Mater helps break down barriers in refugee communities

22/Jun/2022     HealthMater Group

Two people from refugee backgrounds who experienced cultural and language barriers after fleeing war-torn countries have been inspired to make a difference in their Queensland communities, enabling others to navigate better access to healthcare.

Somali-born Faysel Ahmed Selat and Grace Edward, originally from South Sudan, have helped boost COVID-19 vaccination rates and health care education among people from refugee and asylum seeker backgrounds, through the Culturally and Linguistically Diverse - COVID Health Engagement Project, aimed at breaking down barriers in these communities.

The program is supported by Mater Refugee Health and is funded by Queensland Health.

“Providing culturally and language diverse communities with information and resources about COVID-19, vaccinations, booster vaccines, and living with COVID is important in making sure our communities are up to date with health information and stay safe,” said Mr Selat, of Inala.

Mater Health Executive Director of Residential Care and Community Services Fiona Hinchliffe said Mater Refugee Health, which worked in conjunction with the Refugee Health Network Queensland and key partners, had worked hard to build trust within refugee background communities across Brisbane about COVID-19 and were currently raising awareness about the flu season.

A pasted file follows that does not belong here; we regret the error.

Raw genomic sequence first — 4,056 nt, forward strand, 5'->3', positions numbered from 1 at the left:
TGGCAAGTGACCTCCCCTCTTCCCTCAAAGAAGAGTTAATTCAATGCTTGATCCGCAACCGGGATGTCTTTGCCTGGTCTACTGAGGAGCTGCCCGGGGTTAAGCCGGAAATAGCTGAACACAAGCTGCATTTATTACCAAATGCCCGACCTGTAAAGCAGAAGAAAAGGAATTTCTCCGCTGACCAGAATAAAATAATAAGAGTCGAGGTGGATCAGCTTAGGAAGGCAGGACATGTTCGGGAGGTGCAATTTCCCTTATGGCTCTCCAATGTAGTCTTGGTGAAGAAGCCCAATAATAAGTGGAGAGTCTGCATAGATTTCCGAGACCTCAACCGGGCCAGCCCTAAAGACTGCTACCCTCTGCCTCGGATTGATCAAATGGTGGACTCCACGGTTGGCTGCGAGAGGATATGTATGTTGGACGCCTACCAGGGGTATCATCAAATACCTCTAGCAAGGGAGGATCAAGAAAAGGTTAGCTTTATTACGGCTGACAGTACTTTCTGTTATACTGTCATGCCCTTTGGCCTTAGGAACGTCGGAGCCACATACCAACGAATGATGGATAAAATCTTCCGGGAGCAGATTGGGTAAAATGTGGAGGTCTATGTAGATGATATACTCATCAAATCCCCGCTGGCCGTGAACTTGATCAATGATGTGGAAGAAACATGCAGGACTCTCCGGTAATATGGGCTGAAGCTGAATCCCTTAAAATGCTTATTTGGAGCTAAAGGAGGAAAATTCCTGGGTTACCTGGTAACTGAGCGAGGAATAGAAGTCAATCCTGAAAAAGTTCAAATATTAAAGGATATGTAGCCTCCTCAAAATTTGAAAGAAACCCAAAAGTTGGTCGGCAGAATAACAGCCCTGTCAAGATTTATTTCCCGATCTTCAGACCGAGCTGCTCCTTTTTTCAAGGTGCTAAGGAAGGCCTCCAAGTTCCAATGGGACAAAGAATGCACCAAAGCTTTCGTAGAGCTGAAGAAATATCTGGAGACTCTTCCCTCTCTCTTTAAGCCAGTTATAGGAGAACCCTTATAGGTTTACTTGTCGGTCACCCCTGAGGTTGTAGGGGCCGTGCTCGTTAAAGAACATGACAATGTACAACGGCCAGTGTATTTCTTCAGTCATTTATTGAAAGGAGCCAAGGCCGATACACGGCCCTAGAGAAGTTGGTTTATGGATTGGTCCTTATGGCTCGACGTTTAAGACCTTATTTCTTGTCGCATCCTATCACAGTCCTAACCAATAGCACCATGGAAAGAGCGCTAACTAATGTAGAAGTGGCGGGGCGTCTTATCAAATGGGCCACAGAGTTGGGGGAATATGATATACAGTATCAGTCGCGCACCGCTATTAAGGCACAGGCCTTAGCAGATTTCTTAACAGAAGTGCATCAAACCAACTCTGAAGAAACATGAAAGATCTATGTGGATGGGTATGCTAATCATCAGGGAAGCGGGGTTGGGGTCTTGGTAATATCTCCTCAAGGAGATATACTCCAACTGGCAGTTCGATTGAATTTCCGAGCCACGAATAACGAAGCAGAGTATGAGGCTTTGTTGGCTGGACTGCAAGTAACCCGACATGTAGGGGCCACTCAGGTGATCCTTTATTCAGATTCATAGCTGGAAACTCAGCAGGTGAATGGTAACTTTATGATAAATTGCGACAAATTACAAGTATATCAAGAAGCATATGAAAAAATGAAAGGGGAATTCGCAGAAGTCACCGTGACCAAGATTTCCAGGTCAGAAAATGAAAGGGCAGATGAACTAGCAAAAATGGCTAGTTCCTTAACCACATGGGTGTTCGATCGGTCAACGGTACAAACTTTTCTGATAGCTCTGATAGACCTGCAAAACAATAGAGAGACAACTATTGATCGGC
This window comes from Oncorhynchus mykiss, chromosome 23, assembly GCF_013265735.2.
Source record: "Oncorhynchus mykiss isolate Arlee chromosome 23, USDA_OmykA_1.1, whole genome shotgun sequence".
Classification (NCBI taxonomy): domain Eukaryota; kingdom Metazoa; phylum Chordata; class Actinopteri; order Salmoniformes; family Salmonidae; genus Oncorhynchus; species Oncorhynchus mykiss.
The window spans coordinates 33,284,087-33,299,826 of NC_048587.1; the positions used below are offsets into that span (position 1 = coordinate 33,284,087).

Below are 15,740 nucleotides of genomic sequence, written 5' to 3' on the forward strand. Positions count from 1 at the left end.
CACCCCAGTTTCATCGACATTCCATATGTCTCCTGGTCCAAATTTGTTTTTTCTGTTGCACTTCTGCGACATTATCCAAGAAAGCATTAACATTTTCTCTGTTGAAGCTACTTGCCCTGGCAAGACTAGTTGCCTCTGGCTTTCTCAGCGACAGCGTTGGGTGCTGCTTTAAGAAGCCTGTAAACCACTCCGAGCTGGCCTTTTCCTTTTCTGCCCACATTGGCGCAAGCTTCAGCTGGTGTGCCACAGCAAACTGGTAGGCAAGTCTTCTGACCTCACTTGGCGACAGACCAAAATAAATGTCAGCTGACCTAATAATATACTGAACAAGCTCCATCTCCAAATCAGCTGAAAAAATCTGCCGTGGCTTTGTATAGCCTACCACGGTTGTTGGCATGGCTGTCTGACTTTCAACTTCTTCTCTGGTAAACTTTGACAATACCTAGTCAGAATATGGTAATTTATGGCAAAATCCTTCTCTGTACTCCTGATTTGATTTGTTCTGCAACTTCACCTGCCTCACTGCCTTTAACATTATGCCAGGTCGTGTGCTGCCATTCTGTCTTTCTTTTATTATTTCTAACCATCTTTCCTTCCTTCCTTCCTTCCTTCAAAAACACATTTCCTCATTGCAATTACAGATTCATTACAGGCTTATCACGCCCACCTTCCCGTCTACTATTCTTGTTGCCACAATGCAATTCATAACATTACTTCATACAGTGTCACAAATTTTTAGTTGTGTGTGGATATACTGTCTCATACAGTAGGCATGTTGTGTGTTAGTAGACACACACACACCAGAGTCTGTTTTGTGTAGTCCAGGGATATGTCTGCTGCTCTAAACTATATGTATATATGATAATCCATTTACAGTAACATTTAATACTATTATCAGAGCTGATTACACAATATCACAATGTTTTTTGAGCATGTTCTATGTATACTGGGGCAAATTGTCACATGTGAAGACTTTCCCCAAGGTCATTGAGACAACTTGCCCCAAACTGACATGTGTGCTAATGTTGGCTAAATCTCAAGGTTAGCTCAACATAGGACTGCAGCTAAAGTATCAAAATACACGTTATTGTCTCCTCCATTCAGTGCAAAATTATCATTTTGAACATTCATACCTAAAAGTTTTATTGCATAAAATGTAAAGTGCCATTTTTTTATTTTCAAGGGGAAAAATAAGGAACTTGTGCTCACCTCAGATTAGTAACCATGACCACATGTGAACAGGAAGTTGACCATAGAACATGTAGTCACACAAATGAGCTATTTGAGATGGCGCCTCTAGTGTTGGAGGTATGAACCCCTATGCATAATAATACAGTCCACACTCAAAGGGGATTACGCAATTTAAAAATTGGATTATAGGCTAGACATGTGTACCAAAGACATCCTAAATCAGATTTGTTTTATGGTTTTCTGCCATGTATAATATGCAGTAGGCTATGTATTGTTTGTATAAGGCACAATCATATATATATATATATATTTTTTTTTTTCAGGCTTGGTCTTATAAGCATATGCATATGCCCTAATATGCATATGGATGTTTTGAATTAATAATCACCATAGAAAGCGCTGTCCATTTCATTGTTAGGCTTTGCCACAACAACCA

“Our team has worked with closely with Queensland Health and developed multimodal translated materials so those with language barriers can understand more easily these important health messages,” she said.

“Faysel and Grace have had a huge impact on helping people from refugee backgrounds understand things like border closures, travel restrictions, and hospital visitor restrictions.”

During National Refugee Week (19 – 25 June), Mr Selat, who is also the Somali Community Association of Queensland President, said refugee background communities had difficulties interpreting information released during press conferences during the height of the global pandemic.

“It was a very stressful time for so many people,” he said. “They didn’t understand the importance of the health messages.”

Ms Edward said the Mater Refugee Health team had helped hundreds of community members from diverse backgrounds including Papua New Guinea, Bangladesh, and many African countries.

“We provide advice and support to Queensland Health in responding to COVID-19 including feedback when messages and resources are not culturally appropriate  or need to be adapted for audio or video to enable community leaders, who have been critical to the response, share the information on accepted social media and other community channels,” she said.

Mr Selat who spent most of his childhood growing up in a refugee camp in Eritrea, said he arrived in Australia not knowing a word of English. He learnt English after he arrived and then went on to complete a degree in public health before starting work with the Mater Refugee Health team.

“New arrivals to Australia who can’t speak English don’t understand the information being released about COVID-19, and they don’t know where to access information,” he said.

“Our role is to help close the gap and make sure people get the right information to ensure our communities are as safe as they can be.”

For more information visit Mater Refugee Health

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